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1  Using Arduino / Motors, Mechanics, and Power / Re: using ESC to control motor speed on: January 17, 2013, 04:41:52 am
thanks guys a lot of new info for me to work on.

some questions though:

There's not nearly enough current capacity there to run a motor as large as that one looks.
what do you mean current capacity? how do i know what a batteries current capacity is?

a brushless motor expects a servo signal (a pulse between 1000 and 2000 microseconds every 20 mS.)
does that mean that i can't program a brushless (or a servo) without using the 'servo' library? for example if I send a 'HIGH' signal every 20ms and use the potentiometer to change a variable that pauses the HIGH signal between 1000-2000 microsec's?

2  Using Arduino / Motors, Mechanics, and Power / using ESC to control motor speed on: January 15, 2013, 06:24:59 pm
Hi all,

I have a basic question regarding the coding to use ESC's for motor speed control in Arduino UNO.

I have done some reading up and been scouring the web and the forums trying to find something that will help me solve my problems but I can't get my head around the issue.

What I am trying to do is to control the motor speed using a potentiometer. Ive connected a motor (MEDUSA 4300kv) to an ESC (picture attached) the ESC is connected to a regular 9V battery for power supply, the other end is connected to the Arduino ground (black wire from ESC) and a PWM pin for signal output (white wire from the ESC). NOTE I didnt know what to do with the red wire and from my understanding I didnt really need to connect it to the board. I used the following code which I got from the example pages (the potentiometer is connected to A0 port, Ground, Arduino 5V pin):

// Controlling a servo position using a potentiometer (variable resistor)
// by Michal Rinott <>

#include <Servo.h>
Servo myservo;  // create servo object to control a servo
int potpin = 0;  // analog pin used to connect the potentiometer
int val;    // variable to read the value from the analog pin
void setup()
  myservo.attach(9);  // attaches the servo on pin 9 to the servo object
void loop()
  val = analogRead(potpin);            // reads the value of the potentiometer (value between 0 and 1023)
  val = map(val, 0, 1023, 0, 179);     // scale it to use it with the servo (value between 0 and 180)
  myservo.write(val);                  // sets the servo position according to the scaled value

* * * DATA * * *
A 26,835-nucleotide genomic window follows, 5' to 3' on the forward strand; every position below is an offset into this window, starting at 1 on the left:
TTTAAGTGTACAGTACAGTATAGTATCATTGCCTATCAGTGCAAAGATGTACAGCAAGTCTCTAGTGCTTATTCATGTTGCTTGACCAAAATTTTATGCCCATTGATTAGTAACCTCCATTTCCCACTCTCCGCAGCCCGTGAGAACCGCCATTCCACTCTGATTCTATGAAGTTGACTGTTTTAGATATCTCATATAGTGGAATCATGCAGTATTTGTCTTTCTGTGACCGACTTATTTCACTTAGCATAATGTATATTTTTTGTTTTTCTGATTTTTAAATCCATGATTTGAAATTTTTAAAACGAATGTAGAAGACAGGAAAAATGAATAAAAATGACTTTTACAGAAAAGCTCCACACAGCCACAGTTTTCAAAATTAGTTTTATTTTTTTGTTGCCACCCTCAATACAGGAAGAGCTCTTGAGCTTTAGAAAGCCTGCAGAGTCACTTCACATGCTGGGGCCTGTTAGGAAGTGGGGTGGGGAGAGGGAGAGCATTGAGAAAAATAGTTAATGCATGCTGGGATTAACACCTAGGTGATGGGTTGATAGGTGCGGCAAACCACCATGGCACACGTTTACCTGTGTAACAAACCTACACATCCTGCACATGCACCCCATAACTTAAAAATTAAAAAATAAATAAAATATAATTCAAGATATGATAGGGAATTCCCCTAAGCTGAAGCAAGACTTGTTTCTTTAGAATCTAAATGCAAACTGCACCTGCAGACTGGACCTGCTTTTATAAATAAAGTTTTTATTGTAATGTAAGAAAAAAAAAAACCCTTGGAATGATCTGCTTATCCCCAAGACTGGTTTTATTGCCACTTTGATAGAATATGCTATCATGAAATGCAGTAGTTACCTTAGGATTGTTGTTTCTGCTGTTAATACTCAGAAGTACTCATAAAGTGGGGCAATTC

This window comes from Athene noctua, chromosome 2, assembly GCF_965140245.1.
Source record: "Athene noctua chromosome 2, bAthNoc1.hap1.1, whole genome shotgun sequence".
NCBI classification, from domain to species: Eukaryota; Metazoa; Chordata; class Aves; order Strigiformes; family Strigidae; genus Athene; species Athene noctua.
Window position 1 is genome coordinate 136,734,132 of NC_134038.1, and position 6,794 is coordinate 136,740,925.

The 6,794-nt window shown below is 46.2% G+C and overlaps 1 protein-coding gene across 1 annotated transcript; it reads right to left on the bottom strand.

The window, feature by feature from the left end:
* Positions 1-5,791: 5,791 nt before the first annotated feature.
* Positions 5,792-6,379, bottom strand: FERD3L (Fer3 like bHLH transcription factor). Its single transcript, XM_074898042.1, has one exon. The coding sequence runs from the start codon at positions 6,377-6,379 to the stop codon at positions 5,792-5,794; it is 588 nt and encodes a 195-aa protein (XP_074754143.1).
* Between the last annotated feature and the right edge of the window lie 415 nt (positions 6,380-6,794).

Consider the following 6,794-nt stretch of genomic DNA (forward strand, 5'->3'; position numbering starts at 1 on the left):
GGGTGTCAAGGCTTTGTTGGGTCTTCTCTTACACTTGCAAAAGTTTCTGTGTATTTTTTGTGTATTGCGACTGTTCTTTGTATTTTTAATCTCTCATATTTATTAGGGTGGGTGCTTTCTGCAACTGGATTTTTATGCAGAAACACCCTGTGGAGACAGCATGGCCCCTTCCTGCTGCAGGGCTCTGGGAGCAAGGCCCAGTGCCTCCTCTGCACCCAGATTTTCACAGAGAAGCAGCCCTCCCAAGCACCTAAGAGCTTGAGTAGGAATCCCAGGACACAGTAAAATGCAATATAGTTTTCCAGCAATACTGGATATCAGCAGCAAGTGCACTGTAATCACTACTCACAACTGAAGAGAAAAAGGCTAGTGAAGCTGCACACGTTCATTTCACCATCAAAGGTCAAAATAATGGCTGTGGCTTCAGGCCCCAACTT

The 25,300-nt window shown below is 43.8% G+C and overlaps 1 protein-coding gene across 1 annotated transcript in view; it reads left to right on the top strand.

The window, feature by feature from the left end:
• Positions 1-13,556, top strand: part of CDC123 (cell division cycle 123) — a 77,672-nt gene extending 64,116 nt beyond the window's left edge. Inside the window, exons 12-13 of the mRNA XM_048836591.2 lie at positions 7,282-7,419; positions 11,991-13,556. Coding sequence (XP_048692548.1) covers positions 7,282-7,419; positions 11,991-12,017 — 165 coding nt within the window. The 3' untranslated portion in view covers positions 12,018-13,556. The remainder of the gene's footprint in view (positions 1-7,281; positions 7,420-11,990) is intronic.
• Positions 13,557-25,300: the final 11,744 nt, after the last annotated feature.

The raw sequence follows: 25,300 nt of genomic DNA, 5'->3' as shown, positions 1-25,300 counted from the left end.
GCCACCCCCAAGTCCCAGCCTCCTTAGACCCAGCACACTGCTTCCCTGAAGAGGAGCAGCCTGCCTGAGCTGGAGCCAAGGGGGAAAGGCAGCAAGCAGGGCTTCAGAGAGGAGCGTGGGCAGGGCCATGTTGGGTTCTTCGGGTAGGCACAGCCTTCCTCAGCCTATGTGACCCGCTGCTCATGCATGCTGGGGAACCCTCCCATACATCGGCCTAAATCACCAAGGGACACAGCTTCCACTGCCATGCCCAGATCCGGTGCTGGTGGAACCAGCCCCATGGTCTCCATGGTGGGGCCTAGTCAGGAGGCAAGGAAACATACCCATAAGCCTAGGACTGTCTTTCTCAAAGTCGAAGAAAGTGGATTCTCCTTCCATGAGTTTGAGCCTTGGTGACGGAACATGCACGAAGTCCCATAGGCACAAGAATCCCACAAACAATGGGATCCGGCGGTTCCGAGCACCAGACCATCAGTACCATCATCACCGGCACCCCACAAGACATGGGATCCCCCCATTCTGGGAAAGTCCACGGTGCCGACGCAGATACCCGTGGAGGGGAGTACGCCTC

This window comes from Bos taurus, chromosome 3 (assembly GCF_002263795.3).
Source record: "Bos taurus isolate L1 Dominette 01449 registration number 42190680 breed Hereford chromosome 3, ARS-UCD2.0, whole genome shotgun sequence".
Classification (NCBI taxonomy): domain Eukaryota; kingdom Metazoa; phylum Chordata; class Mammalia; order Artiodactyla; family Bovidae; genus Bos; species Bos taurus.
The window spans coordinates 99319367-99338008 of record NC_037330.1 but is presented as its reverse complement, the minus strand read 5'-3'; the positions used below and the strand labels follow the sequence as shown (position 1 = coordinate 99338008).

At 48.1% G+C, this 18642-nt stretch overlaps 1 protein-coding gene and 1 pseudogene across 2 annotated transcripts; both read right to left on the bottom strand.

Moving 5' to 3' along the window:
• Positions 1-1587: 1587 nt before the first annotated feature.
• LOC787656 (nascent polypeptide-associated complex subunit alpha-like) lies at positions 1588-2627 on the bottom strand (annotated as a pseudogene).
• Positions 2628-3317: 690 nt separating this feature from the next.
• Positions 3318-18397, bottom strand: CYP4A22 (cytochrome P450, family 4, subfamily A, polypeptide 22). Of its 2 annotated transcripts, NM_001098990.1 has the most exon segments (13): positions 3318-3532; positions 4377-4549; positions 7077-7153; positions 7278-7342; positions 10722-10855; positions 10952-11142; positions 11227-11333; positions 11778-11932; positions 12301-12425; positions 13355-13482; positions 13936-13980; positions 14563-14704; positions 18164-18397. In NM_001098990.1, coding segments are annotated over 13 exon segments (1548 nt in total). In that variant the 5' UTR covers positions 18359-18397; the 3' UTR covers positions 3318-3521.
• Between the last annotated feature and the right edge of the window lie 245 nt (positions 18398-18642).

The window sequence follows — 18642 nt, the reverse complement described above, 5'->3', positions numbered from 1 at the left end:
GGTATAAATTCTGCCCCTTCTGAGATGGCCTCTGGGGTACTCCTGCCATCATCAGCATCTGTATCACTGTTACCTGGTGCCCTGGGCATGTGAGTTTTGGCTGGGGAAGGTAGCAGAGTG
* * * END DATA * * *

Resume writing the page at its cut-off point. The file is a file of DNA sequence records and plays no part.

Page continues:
delay(15);                           // waits for the servo to get there

The problem is that the motor doesn't go at full capacity or even close, I know this because it (motor and ESC) has been tested using a different control board that was controlled using a R/C transmitter-receiver set up with a variable power supply as source.

so basically: Help?

3  Using Arduino / Motors, Mechanics, and Power / Re: Motor not spinning, but LED blinking on: December 24, 2012, 07:44:31 pm
Using ohm's law, V=IR, or V/I = R, we can determine the resistor value:
(5V-0.7V)/20mA = 215 ohm

so if I understand this right that means that with a 330 ohm less current is allowed to pass through but the voltage remains the same?

If your transistor has a gain (Hfe) of 50, then 20mA into the base will allow 1000mA thru the collector/emitter.

If the device you are driving has some resistance/impedance, like a motor, then that becomes the current limiting factor, and not the transistor, which is the situation you want when using a transistor as a switch.

So what I did was to connect a battery between the motor and the ground port (4x1.5V=6V) just to see if there would be more motor action. But there isnt that much change tbh. So I guess my question is, is it because Im using a 330ohm resistor for my base? does increasing the battery voltage not in anyway compensate ?

PS Ive added the new schematic, arduino board is connected to computer via usb
4  Using Arduino / Motors, Mechanics, and Power / Re: Motor not spinning, but LED blinking on: December 23, 2012, 08:45:21 am
With 10K base resistor, you are getting very little current flow thru the transistor.
Thanks I changed it for a 330ohm one worked a lot better.

Does that mean that the lower the resistor value the better it will work?
Cause Im a bit confused now as to how much current we are actually suppose to send through to the transistor
5  Using Arduino / Motors, Mechanics, and Power / Motor not spinning, but LED blinking on: December 22, 2012, 09:11:48 pm
Hi all,

Im really new to Arduino and electronic stuff in general but Im having a lot of trouble with getting a DC motor to spin. I can't figure out what the problem is.
I have connected the arduino board to a motor using a transistor resulting in the motor not moving. when I replace the motor for an LED it flashes (my code is for a motor to go on for 2sec then of for 2 sec).

The motor I am using is:
The transistor I am using:
2N3604 (this has been replaced for BUF742 and BD135 with approx same result)
Diode used is:
Resistor used:

The code I used is:

int motorPin = 6;

void setup(){
  pinMode(motorPin, OUTPUT);

void loop(){

  digitalWrite(motorPin, HIGH);
  digitalWrite(motorPin, LOW);

attached is the schematic of my layout

any help as to why my motor wont run is appreciated.
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